Norma Shearer, 80, one of Hollywood's most popular actresses in the 1920s and 1930s and Academy Award winner for her role in the 1929 film "The Divorcee," died of pneumonia June 12 at the Motion Picture and Television Hospital in Woodland Hills, Calif., a suburb of Los Angeles.

Miss Shearer, a winsome brown-haired girl with a near-perfect profile and a willowy figure, was a beneficiary and exemplar of Hollywood's old star system. Although critics warily expressed reservations about her talent, she was immensely appealing to the public. Next to Mary Pickford, she was the wealthiest movie queen of her day.

Actor Robert Morley, who starred with her in "Marie Antoinette," once wrote that she was "possessed of immense determination and few illusions." He said she became a star because she had decided that that was what she wanted to be.

"Her voice wasn't particularly pleasing and she was by no means a good actress, but her determination was, if anything, the greater," Morley wrote. "Her knowledge of lighting was as great as the cameraman's."

A critic wrote, "Her command of the medium was very sure. She could be maternal and girlish, loyal and frivolous--the one desired by men and emulated by women: the epitome of film starriness."

In addition to winning an Oscar in 1929, Miss Shearer received nominations for that coveted award for her roles in "Their Own Desire" in 1929, "A Free Soul" in 1930, "The Barretts of Wimpole Street" in 1934, "Romeo and Juliet" in 1936, and "Marie Antoinette" in 1938.

She also starred in 1939's "Idiot's Delight," opposite Clark Gable, "Strange Interlude," "Smilin' Through," "Tower of Lies," "Strangers May Kiss," "A Lady of Chance," "The Stealers" and "The Women."

Her career might have continued had she not turned down two other parts--Scarlett O'Hara in "Gone With the Wind," because her fans pleaded with her not to play a "bad woman," and the title role in "Mrs. Miniver," because she would have had to portray a mother with a grown son. Her replacements, Vivien Leigh and Greer Garson, soared to movie immortality in those roles.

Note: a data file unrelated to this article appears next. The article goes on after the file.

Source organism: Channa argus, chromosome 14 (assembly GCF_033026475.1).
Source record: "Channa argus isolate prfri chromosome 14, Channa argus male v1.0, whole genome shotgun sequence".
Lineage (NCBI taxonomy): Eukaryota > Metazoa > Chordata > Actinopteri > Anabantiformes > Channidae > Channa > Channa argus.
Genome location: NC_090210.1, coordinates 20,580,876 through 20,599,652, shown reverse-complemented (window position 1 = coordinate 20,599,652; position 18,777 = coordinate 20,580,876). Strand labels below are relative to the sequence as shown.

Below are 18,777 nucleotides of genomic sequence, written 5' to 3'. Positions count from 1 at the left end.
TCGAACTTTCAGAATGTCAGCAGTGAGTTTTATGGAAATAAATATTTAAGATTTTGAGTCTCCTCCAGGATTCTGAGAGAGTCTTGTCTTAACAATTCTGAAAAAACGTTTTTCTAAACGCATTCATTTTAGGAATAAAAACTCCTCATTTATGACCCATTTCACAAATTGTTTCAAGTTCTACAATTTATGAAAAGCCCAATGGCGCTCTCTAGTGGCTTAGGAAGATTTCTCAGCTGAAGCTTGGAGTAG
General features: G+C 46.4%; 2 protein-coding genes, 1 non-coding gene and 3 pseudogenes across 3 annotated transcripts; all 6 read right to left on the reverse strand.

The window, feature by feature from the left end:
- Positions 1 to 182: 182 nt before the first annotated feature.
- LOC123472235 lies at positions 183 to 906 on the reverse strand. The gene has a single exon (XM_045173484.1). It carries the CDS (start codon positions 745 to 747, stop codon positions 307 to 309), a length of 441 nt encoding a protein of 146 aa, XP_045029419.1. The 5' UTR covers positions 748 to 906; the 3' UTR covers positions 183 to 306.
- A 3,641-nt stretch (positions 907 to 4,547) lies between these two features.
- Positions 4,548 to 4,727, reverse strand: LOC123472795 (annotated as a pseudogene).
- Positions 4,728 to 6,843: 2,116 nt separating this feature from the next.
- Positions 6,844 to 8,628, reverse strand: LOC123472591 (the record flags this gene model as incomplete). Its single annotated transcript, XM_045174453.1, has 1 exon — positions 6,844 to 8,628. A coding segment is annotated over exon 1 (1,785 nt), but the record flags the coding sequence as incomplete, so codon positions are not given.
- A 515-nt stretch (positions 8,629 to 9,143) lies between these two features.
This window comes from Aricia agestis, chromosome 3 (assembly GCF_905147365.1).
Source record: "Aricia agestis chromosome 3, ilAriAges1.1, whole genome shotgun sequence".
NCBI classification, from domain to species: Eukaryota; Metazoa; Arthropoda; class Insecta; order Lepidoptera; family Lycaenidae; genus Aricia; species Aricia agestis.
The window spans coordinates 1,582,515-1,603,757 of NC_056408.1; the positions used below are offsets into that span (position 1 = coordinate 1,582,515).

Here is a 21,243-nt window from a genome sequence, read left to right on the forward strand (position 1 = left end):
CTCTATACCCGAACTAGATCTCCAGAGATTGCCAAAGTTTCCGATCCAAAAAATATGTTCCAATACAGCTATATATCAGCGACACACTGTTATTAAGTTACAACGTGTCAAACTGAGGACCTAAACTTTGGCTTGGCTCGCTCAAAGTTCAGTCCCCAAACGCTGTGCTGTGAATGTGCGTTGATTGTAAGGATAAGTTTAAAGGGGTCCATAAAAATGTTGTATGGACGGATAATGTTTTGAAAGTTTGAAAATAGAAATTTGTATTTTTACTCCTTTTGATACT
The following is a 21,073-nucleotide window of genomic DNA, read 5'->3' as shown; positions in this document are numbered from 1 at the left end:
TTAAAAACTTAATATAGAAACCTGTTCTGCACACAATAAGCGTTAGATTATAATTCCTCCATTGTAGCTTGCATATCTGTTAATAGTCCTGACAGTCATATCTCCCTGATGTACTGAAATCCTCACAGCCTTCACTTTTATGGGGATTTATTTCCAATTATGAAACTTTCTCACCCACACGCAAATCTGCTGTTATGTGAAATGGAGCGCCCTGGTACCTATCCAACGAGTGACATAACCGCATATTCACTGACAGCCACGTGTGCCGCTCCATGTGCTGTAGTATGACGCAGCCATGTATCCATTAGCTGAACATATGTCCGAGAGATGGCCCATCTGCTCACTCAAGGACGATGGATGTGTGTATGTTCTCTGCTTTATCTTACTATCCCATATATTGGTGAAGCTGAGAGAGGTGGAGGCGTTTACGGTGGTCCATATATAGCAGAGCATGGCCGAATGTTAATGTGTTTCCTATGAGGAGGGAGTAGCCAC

She was born Edith Norma Shearer in a suburb of Montreal. Her father was an architect who went broke after World War I. She left school at the age of 14, and with her mother and sister, Athole, moved to New York. To finance the trip, they sold the family piano.

Miss Shearer later played the piano in movie theaters, and she and her sister took minor parts on Broadway. Her first film role was a small part in "The Stealers" in 1920. Her silent films included "He Who Gets Slapped," "Upstage" and "The Student Prince."

She also played a minor role in a 1923 western thriller called "Channing of the Northwest." She was brought to Hollywood by the legendary producer Irving Thalberg, who offered her a contract starting at $150 a week. Thalberg worked tirelessly to guide her career from minor roles to top stardom. She eventually made $5,000 a week. Her final contract paid her $150,000 a picture.

Thalberg and Miss Shearer also had one of the most celebrated romances in the movie capital. They were married in 1927. Thalberg died on Sept. 14, 1936, at the age of 37, shortly after producing "Romeo and Juliet" and "The Good Earth." He left Miss Shearer with an estate of $4.5 million and two children, Irving Jr. and Katherine.

In 1938, Miss Shearer went back to work in the lavish production of "Marie Antoinette." This was followed by "Idiot's Delight." In 1939 she made "The Women," a hit. Her last movie was "Her Cardboard Lover," filmed in 1942.

Later that year, she married Martin J. Arrouge, a ski instructor at Sun Valley, Idaho, where Miss Shearer and her children often vacationed. The couple traveled extensively, often to places that offered good skiing, and lived for some time in Switzerland. In later years they lived quietly in Hollywood.

Miss Shearer's survivors include her husband and two children.